Certain terms of the agreements governing the Company’s over-the-counter derivative instruments require the credit ratings, as assigned by Standard & Poor’s and Moody’s to the Company and its counterparties, to remain at a level equal to or better than the minimum of an investment grade credit rating. If the Company’s credit ratings were to fall below investment grade, the counterparties to the derivative instruments could request full collateralization on derivative instruments in net liability positions. As of both September 30, 2021 and June 30, 2021, the Company and each of its counterparties had been assigned investment grade ratings by both Standard & Poor’s and Moody’s.
Certain of the Company’s exchange-traded futures contracts used for commodity price risk management include requirements for the Company to post collateral in the form of a cash margin account held by the Company’s broker for trades conducted on that exchange. As of September 30, 2021 and June 30, 2021, the Company maintained cash margin balances related to exchange-traded futures contracts of $2 and $0, respectively, which are classified as Prepaid expenses and other current assets on the condensed consolidated balance sheets.
The Company holds interests in mutual funds and cash equivalents as part of trust assets related to its nonqualified deferred compensation plans. The participants in the nonqualified deferred compensation plans, who are the Company’s current and former employees, may select among certain mutual funds in which their compensation deferrals are invested in accordance with the terms of the plans and within the confines of the trusts, which hold the marketable securities. The trusts represent variable interest entities for which the Company is considered the primary beneficiary, and, therefore, trust assets are consolidated and included in Other assets in the condensed consolidated balance sheets. The interests in mutual funds are measured at fair value using quoted market prices. The Company has designated these marketable securities as trading investments.
Fair Value of Financial Instruments
Financial assets and liabilities measured at fair value on a recurring basis in the condensed consolidated balance sheets are required to be classified and disclosed in one of the following three categories of the fair value hierarchy:
Level 1: Quoted market prices in active markets for identical assets or liabilities.
Level 2: Observable market-based inputs or unobservable inputs that are corroborated by market data.
Level 3: Unobservable inputs reflecting the reporting entity’s own assumptions.
As of September 30, 2021 and June 30, 2021, the Company’s financial assets and liabilities that were measured at fair value on a recurring basis included derivative financial instruments, which were classified as either Level 1 or Level 2, and trust assets to fund the Company’s nonqualified deferred compensation plans, which were classified as Level 1.
All of the Company’s derivative instruments qualify for hedge accounting. The following table provides information about the balance sheet classification and the fair values of the Company’s derivative instruments:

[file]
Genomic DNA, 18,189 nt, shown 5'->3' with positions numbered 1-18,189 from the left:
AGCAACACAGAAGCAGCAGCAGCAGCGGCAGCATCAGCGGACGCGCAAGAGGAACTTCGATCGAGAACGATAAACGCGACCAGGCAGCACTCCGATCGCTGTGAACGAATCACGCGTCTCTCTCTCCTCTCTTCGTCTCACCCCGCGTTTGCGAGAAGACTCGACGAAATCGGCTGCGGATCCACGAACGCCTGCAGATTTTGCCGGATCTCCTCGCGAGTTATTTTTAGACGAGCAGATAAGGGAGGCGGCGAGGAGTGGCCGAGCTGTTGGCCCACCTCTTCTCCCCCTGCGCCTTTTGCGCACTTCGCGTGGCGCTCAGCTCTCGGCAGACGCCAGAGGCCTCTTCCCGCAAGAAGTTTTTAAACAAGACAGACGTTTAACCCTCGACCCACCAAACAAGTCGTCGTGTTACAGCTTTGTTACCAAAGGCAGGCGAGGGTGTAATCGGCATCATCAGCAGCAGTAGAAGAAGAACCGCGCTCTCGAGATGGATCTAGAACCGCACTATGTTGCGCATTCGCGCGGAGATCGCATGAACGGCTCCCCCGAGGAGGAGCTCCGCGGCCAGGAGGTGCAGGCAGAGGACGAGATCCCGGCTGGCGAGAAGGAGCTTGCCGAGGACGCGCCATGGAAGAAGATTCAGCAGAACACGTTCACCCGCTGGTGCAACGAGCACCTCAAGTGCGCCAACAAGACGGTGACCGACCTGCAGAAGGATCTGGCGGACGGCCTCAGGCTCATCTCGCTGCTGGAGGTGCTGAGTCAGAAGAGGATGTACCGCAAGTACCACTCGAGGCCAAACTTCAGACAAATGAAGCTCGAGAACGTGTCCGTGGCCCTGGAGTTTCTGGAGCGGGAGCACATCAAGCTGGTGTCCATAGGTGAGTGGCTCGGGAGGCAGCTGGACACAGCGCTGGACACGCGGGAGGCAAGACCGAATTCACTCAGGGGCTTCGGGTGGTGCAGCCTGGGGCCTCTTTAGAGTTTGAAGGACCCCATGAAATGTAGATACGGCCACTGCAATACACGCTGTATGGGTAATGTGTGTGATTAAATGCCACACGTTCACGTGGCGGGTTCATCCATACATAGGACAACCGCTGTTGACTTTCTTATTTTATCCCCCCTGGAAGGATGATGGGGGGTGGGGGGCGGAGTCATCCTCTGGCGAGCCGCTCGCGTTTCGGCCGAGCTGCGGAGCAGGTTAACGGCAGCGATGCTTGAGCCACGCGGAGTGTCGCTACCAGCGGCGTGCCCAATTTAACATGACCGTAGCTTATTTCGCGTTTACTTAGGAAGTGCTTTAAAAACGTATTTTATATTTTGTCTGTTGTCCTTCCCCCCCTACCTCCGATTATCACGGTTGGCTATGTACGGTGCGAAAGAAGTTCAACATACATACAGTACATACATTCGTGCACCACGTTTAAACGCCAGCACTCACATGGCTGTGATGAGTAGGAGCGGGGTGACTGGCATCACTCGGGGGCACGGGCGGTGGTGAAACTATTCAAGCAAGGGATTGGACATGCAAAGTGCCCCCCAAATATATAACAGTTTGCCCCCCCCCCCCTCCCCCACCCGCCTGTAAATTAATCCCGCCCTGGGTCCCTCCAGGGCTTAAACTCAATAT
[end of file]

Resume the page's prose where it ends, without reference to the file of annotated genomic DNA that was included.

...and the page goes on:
|Commodity purchase futures contracts||Prepaid expenses and other current assets||1||$||1 ||$||1 ||$||5 ||$||5 |
|Commodity purchase swaps contracts||Prepaid expenses and other current assets||2||4 ||4 ||4 ||4 |
|Foreign exchange forward contracts||Prepaid expenses and other current assets||2||2 ||2 ||— ||— |
|Interest rate contracts||Prepaid expenses and other current assets||2||26 ||26 ||24 ||24 |
| ||$||33 ||$||33 ||$||33 ||$||33 |
The following table provides information about the balance sheet classification and the fair values of the Company’s other assets and liabilities for which disclosure of fair value is required:
|Interest-bearing investments, including money market funds|
Cash and cash
|1||$||98 ||$||98 ||$||196 ||$||196 |
Cash and cash
|2||1 ||1 ||11 ||11 |
|Trust assets for nonqualified deferred compensation plans||Other assets||1||142 ||142 ||136 ||136 |
| ||$||241 ||$||241 ||$||343 ||$||343 |
|Notes and loans payable|
Notes and loans payable (2)
|2||$||86 ||$||86 ||$||— ||$||— |
|Current maturities of long-term debt and Long-term debt|
Current maturities of long-
term debt and Long-term
|2||2,784 ||2,943 ||2,784 ||2,963 |
|$||2,870 ||$||3,029 ||$||2,784 ||$||2,963 |
(1)Cash and cash equivalents are composed of time deposits and other interest-bearing investments, including money market funds with original maturity dates of 90 days or less. Cash and cash equivalents are recorded at cost, which approximates fair value.
(2)Notes and loans payable are composed of outstanding U.S. commercial paper balances, which are recorded at cost, which approximates fair value.
(3)Current maturities of long-term debt and Long-term debt are recorded at cost. The fair value of Long-term debt, including current maturities, was determined using secondary market prices quoted by corporate bond dealers, and is classified as Level 2.